Wynkyn de Worde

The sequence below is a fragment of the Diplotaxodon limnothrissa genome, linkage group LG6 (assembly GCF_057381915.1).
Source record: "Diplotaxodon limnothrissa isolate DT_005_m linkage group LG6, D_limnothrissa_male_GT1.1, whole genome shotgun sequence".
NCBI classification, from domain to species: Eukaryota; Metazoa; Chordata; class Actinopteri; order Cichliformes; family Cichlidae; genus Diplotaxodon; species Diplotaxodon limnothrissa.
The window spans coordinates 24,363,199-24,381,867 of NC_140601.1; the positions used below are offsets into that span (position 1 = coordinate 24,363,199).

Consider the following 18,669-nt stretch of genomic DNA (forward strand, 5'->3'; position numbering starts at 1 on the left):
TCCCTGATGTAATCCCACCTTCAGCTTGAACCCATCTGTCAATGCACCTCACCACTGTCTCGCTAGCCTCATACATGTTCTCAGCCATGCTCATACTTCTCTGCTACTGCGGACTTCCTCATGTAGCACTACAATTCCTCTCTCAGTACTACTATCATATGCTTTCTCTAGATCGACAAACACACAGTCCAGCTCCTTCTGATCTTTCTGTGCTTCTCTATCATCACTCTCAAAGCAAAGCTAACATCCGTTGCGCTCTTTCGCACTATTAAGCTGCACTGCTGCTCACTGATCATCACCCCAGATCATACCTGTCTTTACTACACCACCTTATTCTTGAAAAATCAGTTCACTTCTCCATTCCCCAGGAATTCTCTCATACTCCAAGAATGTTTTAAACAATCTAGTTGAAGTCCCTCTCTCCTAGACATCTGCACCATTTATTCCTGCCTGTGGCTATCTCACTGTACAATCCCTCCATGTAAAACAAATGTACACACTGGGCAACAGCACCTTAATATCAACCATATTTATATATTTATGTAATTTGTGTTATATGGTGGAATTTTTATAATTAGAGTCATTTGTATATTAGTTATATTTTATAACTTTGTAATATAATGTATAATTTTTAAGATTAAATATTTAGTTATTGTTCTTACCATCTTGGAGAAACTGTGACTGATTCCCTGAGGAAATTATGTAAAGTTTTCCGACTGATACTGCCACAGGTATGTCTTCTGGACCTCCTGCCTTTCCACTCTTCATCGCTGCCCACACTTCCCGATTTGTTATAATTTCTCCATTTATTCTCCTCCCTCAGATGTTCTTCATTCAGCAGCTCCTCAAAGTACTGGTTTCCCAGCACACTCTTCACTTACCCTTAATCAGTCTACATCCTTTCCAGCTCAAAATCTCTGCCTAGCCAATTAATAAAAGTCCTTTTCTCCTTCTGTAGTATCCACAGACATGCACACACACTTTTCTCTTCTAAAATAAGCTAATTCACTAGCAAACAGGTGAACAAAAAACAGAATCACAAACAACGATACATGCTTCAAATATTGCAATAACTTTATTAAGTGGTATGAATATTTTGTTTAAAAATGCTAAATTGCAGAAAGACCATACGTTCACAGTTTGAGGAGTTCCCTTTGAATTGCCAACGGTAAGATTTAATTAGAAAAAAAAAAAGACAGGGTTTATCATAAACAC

The printing press was brought to England by William Caxton, but Wynkyn de Worde should be recognised for insuring its success. His name suggests he was born in a place called Wörth, or Woerth in the region of Alsace, in north-eastern France. In various records Wynkyn is named as Winandus van Worden, John or Johannes Wynkyn or Wykyn, Wynkyn Vort, and even William Wykyn, though there seems no doubt that Wynkyn was his Christian name, and ‘de Worde’ indicates his family’s origin. He may have accompanied Caxton to England in 1476, although another possibility is that he was brought to England by Caxton in about 1481, to counter the competition of a second printer, Johannes Lettou. Caxton died in 1491 and Wynkyn took over his print shop. There are five known books printed in the first two years, some such as the Golden Legend, being reprints of Caxton’s books, though with modified colophons. Wynkyn’s edition of Walter Hilton’s Scala perfectionis (1494) was ‘sette in printe in William Caxtons hows’ (colophon), and an edition of Speculum vitae Christi (1494) is the first book to refer to Wynkyn by name as the printer. Among the undated books are several romances, Beves of Hamtoun, Guy of Warwick and Robin Hood; the works of John Alcock, bishop of Ely; some curious religious works such as The Doctrinal of Death, The Miracles of Our Lady, The Rote or mirror of Consolation, and The Twelve profits of tribulation. There is also one work of Skelton, The Bowge of Court, a satire on the court manners of the time, and a book which, from the number of editions, appears to have been popular, The History of the Three Kings of Cologne, a translation of the Historia trium regum of John of Hildesheim. He moved his firm from Caxton’s location in Westminster to London at the sign of the Sun in 1500, apparently the first printer to set up a site on Fleet Street, which for centuries became synonymous with printing. He appears to have been the first to build a book stall in St. Paul’s Churchyard (which soon became a centre of the book trade in London), the first to use English-made paper (produced at John Tate’s mill in Hertfordshire), the first to print musical notes with movable type (in 1495 in his edition of the Polychronicon), as well as the first to use an italic font (in 1528 in Lucian’s Complures Dialogi).  Wynkyn worked with printers such as Richard Pynson, Julian Notary, and Peter Treveris, they issued many texts co-operatively and exchanged woodcuts, borders, type, and probably text. Several printers started their careers as Wynkyn’s apprentices. There is no evidence that Wynkyn did anything in the way of editing or translating; but he had assistants who were able to translate from the French. Chief among these was Robert Copland who referred to Wynkyn as his former master. Copland also printed several books on his own account, two, at least, being of his own composition. These are The Hye Way to the Spyttell Hous and Iyl of Brainford’s Testament. Henry Watson was another of his servants who translated books for him. In Wynkyn’s will three other printers are identified as former servants: John Butler, James Gaver, and John Byddell; six servants included in the will may have been apprentices, and one servant is identified as a bookbinder. Wynkyn was happy to work with different people and, unlike Caxton, to acknowledge their contribution to his editions. Given the quantity and diversity of the books he published, Wynkyn needed to establish a marketing network. In addition to his links with London printers and bookbinders, trading associations are indicated through his contacts with Hugo Goes, a York printer; John Scoler and Charles Kyrforth, Oxford stationers; Robert Woodward, a Bristol stationer; and Henry Jacobi, Henry Pepwell, and John Gough, London stationers, of whom the first also sold books in Oxford. John Tourner, a stationer, was a witness of Wynkyn’s will. He had servants such as Robert Maas with Dutch names who may have formed part of his links with the Low Countries, and he was in contact with French printers. He had links with leather producers, probably through his own bookbinding activities. He also had a wide range of patrons, who requested books from him. Some are unnamed scholars; others are monks, such as Whitford, merchants, such as Thorney, or nobles, such as Margaret Beaufort. Many scholars assume he was unable to compose poetry, and claim that he employed Robert Copland to write verses for him, but there is no evidence to support this view. Wynkyn improved the quality of Caxton’s product, and is regarded as England’s first typographer. He recognised the possibility of appealing to a broad reading public, and provided easy access to books. Grammar books, popular religious writings and contemporary literature (eg. the poetry of John Skelton and Stephen Hawes) were part of the new materials he made available in print. About twenty of Caxton’s books had made use of woodcuts, but some five hundred of Wynkyn’s books were in some way illustrated; however the quality of book decoration in England still lagged well behind continental standards. He died in 1534/35, and in his long career, was responsible for more than eight hundred publications.